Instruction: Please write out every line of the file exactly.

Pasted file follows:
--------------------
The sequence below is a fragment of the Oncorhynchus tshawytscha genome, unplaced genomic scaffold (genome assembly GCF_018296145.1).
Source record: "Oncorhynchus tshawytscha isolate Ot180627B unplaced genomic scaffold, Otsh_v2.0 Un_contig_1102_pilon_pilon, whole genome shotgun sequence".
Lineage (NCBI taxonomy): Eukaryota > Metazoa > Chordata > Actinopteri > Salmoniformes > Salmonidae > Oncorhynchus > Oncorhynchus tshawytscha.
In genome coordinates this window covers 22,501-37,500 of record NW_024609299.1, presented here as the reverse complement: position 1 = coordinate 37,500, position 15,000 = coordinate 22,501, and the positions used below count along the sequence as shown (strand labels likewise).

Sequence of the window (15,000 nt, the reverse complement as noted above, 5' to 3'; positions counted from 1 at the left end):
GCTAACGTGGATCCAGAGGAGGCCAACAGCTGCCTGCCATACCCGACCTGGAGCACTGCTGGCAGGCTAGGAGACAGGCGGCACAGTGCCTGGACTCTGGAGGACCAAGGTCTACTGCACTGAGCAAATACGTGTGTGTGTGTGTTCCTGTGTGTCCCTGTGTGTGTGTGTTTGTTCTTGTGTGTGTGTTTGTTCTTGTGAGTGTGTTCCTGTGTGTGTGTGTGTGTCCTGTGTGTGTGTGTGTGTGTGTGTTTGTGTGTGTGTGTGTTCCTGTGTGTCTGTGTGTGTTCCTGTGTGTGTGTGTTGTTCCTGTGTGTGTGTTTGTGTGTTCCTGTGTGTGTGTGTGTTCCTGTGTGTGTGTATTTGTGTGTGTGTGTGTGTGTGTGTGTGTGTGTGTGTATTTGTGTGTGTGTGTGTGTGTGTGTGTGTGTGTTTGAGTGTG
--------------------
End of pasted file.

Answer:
The sequence below is a fragment of the Oncorhynchus tshawytscha genome, unplaced genomic scaffold (genome assembly GCF_018296145.1).
Source record: "Oncorhynchus tshawytscha isolate Ot180627B unplaced genomic scaffold, Otsh_v2.0 Un_contig_1102_pilon_pilon, whole genome shotgun sequence".
Lineage (NCBI taxonomy): Eukaryota > Metazoa > Chordata > Actinopteri > Salmoniformes > Salmonidae > Oncorhynchus > Oncorhynchus tshawytscha.
In genome coordinates this window covers 22,501-37,500 of record NW_024609299.1, presented here as the reverse complement: position 1 = coordinate 37,500, position 15,000 = coordinate 22,501, and the positions used below count along the sequence as shown (strand labels likewise).

Sequence of the window (15,000 nt, the reverse complement as noted above, 5' to 3'; positions counted from 1 at the left end):
GCTAACGTGGATCCAGAGGAGGCCAACAGCTGCCTGCCATACCCGACCTGGAGCACTGCTGGCAGGCTAGGAGACAGGCGGCACAGTGCCTGGACTCTGGAGGACCAAGGTCTACTGCACTGAGCAAATACGTGTGTGTGTGTGTTCCTGTGTGTCCCTGTGTGTGTGTGTTTGTTCTTGTGTGTGTGTTTGTTCTTGTGAGTGTGTTCCTGTGTGTGTGTGTGTGTCCTGTGTGTGTGTGTGTGTGTGTGTTTGTGTGTGTGTGTGTTCCTGTGTGTCTGTGTGTGTTCCTGTGTGTGTGTGTTGTTCCTGTGTGTGTGTTTGTGTGTTCCTGTGTGTGTGTGTGTTCCTGTGTGTGTGTATTTGTGTGTGTGTGTGTGTGTGTGTGTGTGTGTGTGTATTTGTGTGTGTGTGTGTGTGTGTGTGTGTGTGTTTGAGTGTG